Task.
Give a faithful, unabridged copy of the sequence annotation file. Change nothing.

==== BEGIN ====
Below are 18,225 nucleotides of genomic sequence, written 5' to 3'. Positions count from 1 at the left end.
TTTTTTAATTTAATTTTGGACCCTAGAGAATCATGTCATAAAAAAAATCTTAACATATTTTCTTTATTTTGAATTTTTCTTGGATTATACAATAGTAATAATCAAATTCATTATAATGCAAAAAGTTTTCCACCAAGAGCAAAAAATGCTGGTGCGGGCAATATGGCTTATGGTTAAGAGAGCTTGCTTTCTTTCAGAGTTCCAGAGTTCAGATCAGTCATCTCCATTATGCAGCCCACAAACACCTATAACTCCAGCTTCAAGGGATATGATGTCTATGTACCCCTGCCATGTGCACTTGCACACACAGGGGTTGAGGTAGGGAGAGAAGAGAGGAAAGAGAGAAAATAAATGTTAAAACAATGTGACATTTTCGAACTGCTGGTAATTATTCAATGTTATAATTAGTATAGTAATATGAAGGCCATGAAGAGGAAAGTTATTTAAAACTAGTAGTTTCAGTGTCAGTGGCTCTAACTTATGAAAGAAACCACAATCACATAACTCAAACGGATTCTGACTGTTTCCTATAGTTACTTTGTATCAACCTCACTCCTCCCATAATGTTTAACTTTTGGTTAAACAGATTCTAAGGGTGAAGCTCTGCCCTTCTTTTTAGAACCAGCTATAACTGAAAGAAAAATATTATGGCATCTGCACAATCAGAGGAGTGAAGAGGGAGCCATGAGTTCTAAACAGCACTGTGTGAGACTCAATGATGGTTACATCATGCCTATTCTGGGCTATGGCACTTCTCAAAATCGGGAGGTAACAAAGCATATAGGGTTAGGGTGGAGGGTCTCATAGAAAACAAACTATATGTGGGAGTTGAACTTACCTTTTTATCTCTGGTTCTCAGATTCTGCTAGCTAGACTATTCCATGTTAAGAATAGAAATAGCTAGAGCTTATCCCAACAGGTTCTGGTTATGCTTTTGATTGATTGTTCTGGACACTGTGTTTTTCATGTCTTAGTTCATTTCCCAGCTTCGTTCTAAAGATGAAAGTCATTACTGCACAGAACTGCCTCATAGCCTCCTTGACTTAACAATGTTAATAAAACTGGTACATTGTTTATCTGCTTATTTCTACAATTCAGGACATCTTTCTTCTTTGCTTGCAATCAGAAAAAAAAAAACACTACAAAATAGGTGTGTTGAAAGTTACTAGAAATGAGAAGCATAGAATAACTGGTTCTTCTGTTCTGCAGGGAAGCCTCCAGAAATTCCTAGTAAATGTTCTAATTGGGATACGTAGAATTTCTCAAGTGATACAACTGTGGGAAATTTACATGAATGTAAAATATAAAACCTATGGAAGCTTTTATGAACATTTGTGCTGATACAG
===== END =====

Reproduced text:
Below are 18,225 nucleotides of genomic sequence, written 5' to 3'. Positions count from 1 at the left end.
TTTTTTAATTTAATTTTGGACCCTAGAGAATCATGTCATAAAAAAAATCTTAACATATTTTCTTTATTTTGAATTTTTCTTGGATTATACAATAGTAATAATCAAATTCATTATAATGCAAAAAGTTTTCCACCAAGAGCAAAAAATGCTGGTGCGGGCAATATGGCTTATGGTTAAGAGAGCTTGCTTTCTTTCAGAGTTCCAGAGTTCAGATCAGTCATCTCCATTATGCAGCCCACAAACACCTATAACTCCAGCTTCAAGGGATATGATGTCTATGTACCCCTGCCATGTGCACTTGCACACACAGGGGTTGAGGTAGGGAGAGAAGAGAGGAAAGAGAGAAAATAAATGTTAAAACAATGTGACATTTTCGAACTGCTGGTAATTATTCAATGTTATAATTAGTATAGTAATATGAAGGCCATGAAGAGGAAAGTTATTTAAAACTAGTAGTTTCAGTGTCAGTGGCTCTAACTTATGAAAGAAACCACAATCACATAACTCAAACGGATTCTGACTGTTTCCTATAGTTACTTTGTATCAACCTCACTCCTCCCATAATGTTTAACTTTTGGTTAAACAGATTCTAAGGGTGAAGCTCTGCCCTTCTTTTTAGAACCAGCTATAACTGAAAGAAAAATATTATGGCATCTGCACAATCAGAGGAGTGAAGAGGGAGCCATGAGTTCTAAACAGCACTGTGTGAGACTCAATGATGGTTACATCATGCCTATTCTGGGCTATGGCACTTCTCAAAATCGGGAGGTAACAAAGCATATAGGGTTAGGGTGGAGGGTCTCATAGAAAACAAACTATATGTGGGAGTTGAACTTACCTTTTTATCTCTGGTTCTCAGATTCTGCTAGCTAGACTATTCCATGTTAAGAATAGAAATAGCTAGAGCTTATCCCAACAGGTTCTGGTTATGCTTTTGATTGATTGTTCTGGACACTGTGTTTTTCATGTCTTAGTTCATTTCCCAGCTTCGTTCTAAAGATGAAAGTCATTACTGCACAGAACTGCCTCATAGCCTCCTTGACTTAACAATGTTAATAAAACTGGTACATTGTTTATCTGCTTATTTCTACAATTCAGGACATCTTTCTTCTTTGCTTGCAATCAGAAAAAAAAAAACACTACAAAATAGGTGTGTTGAAAGTTACTAGAAATGAGAAGCATAGAATAACTGGTTCTTCTGTTCTGCAGGGAAGCCTCCAGAAATTCCTAGTAAATGTTCTAATTGGGATACGTAGAATTTCTCAAGTGATACAACTGTGGGAAATTTACATGAATGTAAAATATAAAACCTATGGAAGCTTTTATGAACATTTGTGCTGATACAG